Later she made a sign marked, “Stand here to make your new year’s revolushuns,” and insisted that each of us take a turn promising to do something that would make us better people.

I’m more of a goal-setter than a resolution-maker, but I had to go along with something that cute. So we all stood on the sign, one by one, and promised:

Lucy: “I promise to pay attention to all the details of everything. In drawing, but not just drawing. All the things.”

Zoe: “I promise to listen to Mama and Papa right away.”

Me: “I promise to practice drawing.”

...and, last but not least, Ginny (who is 3). She spent a long time considering before finally coming up with: “I promise to have an umbrella!”

Luckily her grandpa was nearby to give her an umbrella since we did not, in fact, have one. I have a feeling her resolution will either last the longest or end up in a broken umbrella.

Monday, December 29, 2014

These are a few of my favorite things (of 2014)

Hey, wanna play a game? I’m going to list a whole slew of my favorite experiences from 2014. If you want to share yours, leave a comment and/or share a link.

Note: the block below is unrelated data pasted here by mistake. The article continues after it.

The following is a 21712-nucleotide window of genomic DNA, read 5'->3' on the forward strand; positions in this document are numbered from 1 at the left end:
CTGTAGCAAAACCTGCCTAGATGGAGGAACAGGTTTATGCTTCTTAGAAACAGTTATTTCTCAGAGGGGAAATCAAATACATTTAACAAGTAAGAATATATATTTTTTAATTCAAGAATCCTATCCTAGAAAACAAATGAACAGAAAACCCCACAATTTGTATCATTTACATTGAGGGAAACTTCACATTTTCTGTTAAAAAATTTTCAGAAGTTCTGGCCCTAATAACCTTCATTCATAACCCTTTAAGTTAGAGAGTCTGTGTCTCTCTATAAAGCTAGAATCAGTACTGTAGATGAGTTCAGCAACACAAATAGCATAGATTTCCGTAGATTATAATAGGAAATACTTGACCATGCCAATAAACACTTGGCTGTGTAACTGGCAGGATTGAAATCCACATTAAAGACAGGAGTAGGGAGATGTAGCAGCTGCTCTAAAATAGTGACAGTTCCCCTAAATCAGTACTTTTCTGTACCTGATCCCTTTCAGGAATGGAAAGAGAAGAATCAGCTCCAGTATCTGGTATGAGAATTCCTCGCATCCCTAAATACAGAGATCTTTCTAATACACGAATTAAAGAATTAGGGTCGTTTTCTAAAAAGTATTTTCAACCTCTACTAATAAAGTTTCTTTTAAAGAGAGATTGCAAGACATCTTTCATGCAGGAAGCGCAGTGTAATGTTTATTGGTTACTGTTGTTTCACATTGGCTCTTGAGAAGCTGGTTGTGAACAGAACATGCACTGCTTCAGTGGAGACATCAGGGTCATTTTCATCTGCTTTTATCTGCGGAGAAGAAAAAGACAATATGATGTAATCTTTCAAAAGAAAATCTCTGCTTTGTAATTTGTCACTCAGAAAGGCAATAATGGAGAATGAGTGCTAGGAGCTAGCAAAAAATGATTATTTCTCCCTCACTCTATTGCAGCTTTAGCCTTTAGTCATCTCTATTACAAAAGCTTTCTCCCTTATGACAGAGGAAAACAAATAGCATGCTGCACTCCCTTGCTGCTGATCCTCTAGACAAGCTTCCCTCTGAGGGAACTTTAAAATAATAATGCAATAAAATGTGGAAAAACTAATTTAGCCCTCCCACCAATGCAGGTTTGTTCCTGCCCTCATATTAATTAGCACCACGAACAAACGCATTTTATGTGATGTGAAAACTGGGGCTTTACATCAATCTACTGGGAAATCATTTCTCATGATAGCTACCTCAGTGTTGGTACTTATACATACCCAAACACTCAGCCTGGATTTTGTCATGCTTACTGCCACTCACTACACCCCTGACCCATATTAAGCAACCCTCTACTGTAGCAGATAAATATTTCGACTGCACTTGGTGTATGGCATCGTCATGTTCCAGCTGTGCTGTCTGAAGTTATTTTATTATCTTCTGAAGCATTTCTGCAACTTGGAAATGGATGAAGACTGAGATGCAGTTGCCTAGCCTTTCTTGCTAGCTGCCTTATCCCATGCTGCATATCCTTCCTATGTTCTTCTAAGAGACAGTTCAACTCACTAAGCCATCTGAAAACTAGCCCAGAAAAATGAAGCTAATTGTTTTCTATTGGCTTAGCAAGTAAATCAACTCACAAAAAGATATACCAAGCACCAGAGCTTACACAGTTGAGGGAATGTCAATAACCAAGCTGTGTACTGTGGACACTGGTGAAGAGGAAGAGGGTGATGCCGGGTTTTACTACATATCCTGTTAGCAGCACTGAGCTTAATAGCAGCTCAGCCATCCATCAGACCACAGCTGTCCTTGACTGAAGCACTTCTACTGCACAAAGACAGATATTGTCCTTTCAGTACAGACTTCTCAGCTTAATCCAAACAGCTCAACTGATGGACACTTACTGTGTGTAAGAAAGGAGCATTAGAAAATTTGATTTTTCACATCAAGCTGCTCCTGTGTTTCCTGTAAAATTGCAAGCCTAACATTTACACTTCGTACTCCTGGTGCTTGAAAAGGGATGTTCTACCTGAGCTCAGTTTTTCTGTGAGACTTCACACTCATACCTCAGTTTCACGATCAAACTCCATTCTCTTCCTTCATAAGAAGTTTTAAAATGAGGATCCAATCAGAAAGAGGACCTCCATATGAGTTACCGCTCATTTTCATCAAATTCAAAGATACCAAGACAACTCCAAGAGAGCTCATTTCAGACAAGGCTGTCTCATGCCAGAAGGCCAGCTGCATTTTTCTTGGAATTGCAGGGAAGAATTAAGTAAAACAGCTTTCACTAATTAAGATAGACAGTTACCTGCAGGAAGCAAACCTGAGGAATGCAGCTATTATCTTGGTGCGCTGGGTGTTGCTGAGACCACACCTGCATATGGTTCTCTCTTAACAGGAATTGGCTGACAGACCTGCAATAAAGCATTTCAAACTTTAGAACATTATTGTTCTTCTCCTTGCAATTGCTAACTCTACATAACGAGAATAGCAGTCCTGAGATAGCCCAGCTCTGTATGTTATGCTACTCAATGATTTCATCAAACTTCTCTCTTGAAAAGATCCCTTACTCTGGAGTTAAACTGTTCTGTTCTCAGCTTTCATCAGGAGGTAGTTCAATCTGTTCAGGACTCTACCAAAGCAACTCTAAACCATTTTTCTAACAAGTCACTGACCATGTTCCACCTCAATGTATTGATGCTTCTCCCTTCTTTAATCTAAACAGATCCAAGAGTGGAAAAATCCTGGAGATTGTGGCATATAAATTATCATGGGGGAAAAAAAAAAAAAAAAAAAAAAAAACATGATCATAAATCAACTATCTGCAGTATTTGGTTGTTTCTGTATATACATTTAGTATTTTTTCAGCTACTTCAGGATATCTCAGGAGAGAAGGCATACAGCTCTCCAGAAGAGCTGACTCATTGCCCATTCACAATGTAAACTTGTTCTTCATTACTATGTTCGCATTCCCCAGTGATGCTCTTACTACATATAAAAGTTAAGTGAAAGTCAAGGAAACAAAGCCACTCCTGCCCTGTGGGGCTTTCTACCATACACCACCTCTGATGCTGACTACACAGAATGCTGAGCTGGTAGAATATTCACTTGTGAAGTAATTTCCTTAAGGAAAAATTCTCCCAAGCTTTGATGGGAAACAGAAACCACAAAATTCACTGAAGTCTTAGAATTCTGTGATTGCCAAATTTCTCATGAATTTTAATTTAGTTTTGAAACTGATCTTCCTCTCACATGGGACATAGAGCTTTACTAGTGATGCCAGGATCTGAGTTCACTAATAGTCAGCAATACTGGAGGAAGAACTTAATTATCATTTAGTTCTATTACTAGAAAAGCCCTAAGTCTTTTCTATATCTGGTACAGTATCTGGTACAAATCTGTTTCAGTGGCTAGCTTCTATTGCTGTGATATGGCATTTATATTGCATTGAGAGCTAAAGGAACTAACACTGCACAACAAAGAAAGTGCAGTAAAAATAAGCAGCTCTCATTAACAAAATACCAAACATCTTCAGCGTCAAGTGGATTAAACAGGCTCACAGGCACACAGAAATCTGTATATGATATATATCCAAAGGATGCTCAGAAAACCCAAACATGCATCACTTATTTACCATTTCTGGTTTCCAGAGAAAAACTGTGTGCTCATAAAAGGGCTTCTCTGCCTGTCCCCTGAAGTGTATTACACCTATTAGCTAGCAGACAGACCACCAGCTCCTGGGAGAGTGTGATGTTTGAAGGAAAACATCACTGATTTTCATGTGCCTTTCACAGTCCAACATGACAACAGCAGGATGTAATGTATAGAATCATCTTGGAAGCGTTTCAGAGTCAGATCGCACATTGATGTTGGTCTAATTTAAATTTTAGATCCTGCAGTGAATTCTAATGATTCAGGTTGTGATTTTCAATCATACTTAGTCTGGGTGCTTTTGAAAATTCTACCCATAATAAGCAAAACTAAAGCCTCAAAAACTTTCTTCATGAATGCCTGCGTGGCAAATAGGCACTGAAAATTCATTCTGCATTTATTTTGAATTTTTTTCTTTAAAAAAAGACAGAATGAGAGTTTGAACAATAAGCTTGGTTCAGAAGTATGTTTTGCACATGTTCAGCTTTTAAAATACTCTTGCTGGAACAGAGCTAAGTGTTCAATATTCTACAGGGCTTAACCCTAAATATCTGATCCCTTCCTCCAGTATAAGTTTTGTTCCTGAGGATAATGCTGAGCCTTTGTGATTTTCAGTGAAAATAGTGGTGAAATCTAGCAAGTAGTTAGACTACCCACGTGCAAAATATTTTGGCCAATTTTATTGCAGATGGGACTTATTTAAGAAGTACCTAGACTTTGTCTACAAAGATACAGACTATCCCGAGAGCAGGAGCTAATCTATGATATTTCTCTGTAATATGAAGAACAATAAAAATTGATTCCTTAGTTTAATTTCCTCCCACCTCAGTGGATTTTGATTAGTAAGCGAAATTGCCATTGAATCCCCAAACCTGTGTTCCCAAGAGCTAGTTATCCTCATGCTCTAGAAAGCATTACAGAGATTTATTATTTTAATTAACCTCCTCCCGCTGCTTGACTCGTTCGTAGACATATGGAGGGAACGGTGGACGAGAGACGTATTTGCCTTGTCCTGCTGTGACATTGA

Favorite book:

I’m making this game up. Therefore I can change the rules. Thus: subcategories!

Adult fiction: Money for Nothing, by P. G. Wodehouse. I read this aloud to Mark over many long drives and painting sessions, and laughed SO hard. I’ll give a runner-up, since I like to acknowledge good contemporary writing: Dear Mr. Knightley, by Katherine Reay.

Adult non-fiction: A Million Little Ways, by Emily Freeman.


YA: Looking back, I read very little YA in 2014. So I have to give this to a classic: Emily of Deep Valley, by Maud Hart Lovelace. (It may not have had much competition, but it deserves the honor regardless.)



Middle Grade: This is a re-read, but I’m so in love with The Secret Garden now after reading it aloud to my girls. Some runners-up: The Shadow Throne, Chitty Chitty Bang Bang Over the Moon, and The Actual and Truthful Adventures of Becky Thatcher.

Picture Book: Julia’s House for Lost Creatures, by Ben Hatke. This book could have been written just for me and my girls.

Children’s non-fiction: How We Crossed the West: the Adventures of Lewis and Clark, by Rosalyn Schanzer. 

I LOVE Ms. Schanzer’s non-fiction picture books. We also read her book about the California Gold Rush... I learned more from these two picture books than I did from any middle school textbook. My three-year-old knows more about Lewis and Clark than I ever did before.